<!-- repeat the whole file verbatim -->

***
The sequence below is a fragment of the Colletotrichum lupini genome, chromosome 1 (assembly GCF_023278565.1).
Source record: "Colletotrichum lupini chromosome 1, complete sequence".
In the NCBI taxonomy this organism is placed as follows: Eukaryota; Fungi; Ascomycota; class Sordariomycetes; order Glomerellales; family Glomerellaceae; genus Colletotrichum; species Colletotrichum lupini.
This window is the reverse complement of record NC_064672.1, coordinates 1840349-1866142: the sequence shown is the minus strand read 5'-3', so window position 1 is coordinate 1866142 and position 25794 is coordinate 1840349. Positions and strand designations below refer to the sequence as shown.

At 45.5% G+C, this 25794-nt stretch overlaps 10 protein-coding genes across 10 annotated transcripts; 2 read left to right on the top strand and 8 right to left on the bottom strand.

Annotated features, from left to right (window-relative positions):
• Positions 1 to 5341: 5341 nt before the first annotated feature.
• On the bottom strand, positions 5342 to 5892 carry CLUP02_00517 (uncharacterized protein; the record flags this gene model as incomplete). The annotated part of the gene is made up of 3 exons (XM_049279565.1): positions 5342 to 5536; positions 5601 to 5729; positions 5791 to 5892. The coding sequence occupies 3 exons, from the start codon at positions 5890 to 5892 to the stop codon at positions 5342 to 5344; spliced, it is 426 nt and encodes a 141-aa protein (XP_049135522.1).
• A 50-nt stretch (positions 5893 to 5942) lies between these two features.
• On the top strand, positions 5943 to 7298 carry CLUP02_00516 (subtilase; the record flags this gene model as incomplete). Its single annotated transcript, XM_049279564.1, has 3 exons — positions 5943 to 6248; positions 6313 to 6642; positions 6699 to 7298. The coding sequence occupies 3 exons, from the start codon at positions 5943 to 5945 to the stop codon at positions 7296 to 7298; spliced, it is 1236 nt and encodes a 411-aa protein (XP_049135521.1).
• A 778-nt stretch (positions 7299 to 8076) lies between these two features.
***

The sequence below is a fragment of the Colletotrichum lupini genome, chromosome 1 (assembly GCF_023278565.1).
Source record: "Colletotrichum lupini chromosome 1, complete sequence".
In the NCBI taxonomy this organism is placed as follows: Eukaryota; Fungi; Ascomycota; class Sordariomycetes; order Glomerellales; family Glomerellaceae; genus Colletotrichum; species Colletotrichum lupini.
This window is the reverse complement of record NC_064672.1, coordinates 1840349-1866142: the sequence shown is the minus strand read 5'-3', so window position 1 is coordinate 1866142 and position 25794 is coordinate 1840349. Positions and strand designations below refer to the sequence as shown.

At 45.5% G+C, this 25794-nt stretch overlaps 10 protein-coding genes across 10 annotated transcripts; 2 read left to right on the top strand and 8 right to left on the bottom strand.

Annotated features, from left to right (window-relative positions):
• Positions 1 to 5341: 5341 nt before the first annotated feature.
• On the bottom strand, positions 5342 to 5892 carry CLUP02_00517 (uncharacterized protein; the record flags this gene model as incomplete). The annotated part of the gene is made up of 3 exons (XM_049279565.1): positions 5342 to 5536; positions 5601 to 5729; positions 5791 to 5892. The coding sequence occupies 3 exons, from the start codon at positions 5890 to 5892 to the stop codon at positions 5342 to 5344; spliced, it is 426 nt and encodes a 141-aa protein (XP_049135522.1).
• A 50-nt stretch (positions 5893 to 5942) lies between these two features.
• On the top strand, positions 5943 to 7298 carry CLUP02_00516 (subtilase; the record flags this gene model as incomplete). Its single annotated transcript, XM_049279564.1, has 3 exons — positions 5943 to 6248; positions 6313 to 6642; positions 6699 to 7298. The coding sequence occupies 3 exons, from the start codon at positions 5943 to 5945 to the stop codon at positions 7296 to 7298; spliced, it is 1236 nt and encodes a 411-aa protein (XP_049135521.1).
• A 778-nt stretch (positions 7299 to 8076) lies between these two features.